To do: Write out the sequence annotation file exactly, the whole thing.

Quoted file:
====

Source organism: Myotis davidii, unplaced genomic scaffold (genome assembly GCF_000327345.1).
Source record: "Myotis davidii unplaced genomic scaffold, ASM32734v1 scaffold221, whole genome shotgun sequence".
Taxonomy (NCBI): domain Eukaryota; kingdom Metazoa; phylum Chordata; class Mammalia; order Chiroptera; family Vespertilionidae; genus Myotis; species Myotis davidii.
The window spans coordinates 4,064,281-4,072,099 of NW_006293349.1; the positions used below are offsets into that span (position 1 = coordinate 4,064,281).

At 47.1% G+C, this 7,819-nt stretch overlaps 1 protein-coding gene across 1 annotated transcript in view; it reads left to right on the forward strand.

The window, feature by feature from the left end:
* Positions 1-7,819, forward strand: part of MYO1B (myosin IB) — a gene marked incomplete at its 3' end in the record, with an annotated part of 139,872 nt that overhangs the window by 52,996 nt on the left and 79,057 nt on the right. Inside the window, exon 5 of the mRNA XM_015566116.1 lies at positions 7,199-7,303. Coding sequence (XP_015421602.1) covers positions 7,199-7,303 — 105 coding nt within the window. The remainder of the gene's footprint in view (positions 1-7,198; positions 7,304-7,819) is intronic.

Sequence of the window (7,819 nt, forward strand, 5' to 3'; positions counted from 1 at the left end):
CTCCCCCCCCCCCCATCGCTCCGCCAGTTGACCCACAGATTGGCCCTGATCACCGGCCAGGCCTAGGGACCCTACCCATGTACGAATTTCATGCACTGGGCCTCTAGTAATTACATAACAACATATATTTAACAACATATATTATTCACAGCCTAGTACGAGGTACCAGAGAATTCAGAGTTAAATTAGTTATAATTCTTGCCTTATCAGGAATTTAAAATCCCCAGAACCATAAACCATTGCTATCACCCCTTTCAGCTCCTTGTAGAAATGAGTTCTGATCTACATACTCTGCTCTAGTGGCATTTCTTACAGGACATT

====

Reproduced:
Source organism: Myotis davidii, unplaced genomic scaffold (genome assembly GCF_000327345.1).
Source record: "Myotis davidii unplaced genomic scaffold, ASM32734v1 scaffold221, whole genome shotgun sequence".
Taxonomy (NCBI): domain Eukaryota; kingdom Metazoa; phylum Chordata; class Mammalia; order Chiroptera; family Vespertilionidae; genus Myotis; species Myotis davidii.
The window spans coordinates 4,064,281-4,072,099 of NW_006293349.1; the positions used below are offsets into that span (position 1 = coordinate 4,064,281).

At 47.1% G+C, this 7,819-nt stretch overlaps 1 protein-coding gene across 1 annotated transcript in view; it reads left to right on the forward strand.

The window, feature by feature from the left end:
* Positions 1-7,819, forward strand: part of MYO1B (myosin IB) — a gene marked incomplete at its 3' end in the record, with an annotated part of 139,872 nt that overhangs the window by 52,996 nt on the left and 79,057 nt on the right. Inside the window, exon 5 of the mRNA XM_015566116.1 lies at positions 7,199-7,303. Coding sequence (XP_015421602.1) covers positions 7,199-7,303 — 105 coding nt within the window. The remainder of the gene's footprint in view (positions 1-7,198; positions 7,304-7,819) is intronic.

Sequence of the window (7,819 nt, forward strand, 5' to 3'; positions counted from 1 at the left end):
CTCCCCCCCCCCCCATCGCTCCGCCAGTTGACCCACAGATTGGCCCTGATCACCGGCCAGGCCTAGGGACCCTACCCATGTACGAATTTCATGCACTGGGCCTCTAGTAATTACATAACAACATATATTTAACAACATATATTATTCACAGCCTAGTACGAGGTACCAGAGAATTCAGAGTTAAATTAGTTATAATTCTTGCCTTATCAGGAATTTAAAATCCCCAGAACCATAAACCATTGCTATCACCCCTTTCAGCTCCTTGTAGAAATGAGTTCTGATCTACATACTCTGCTCTAGTGGCATTTCTTACAGGACATT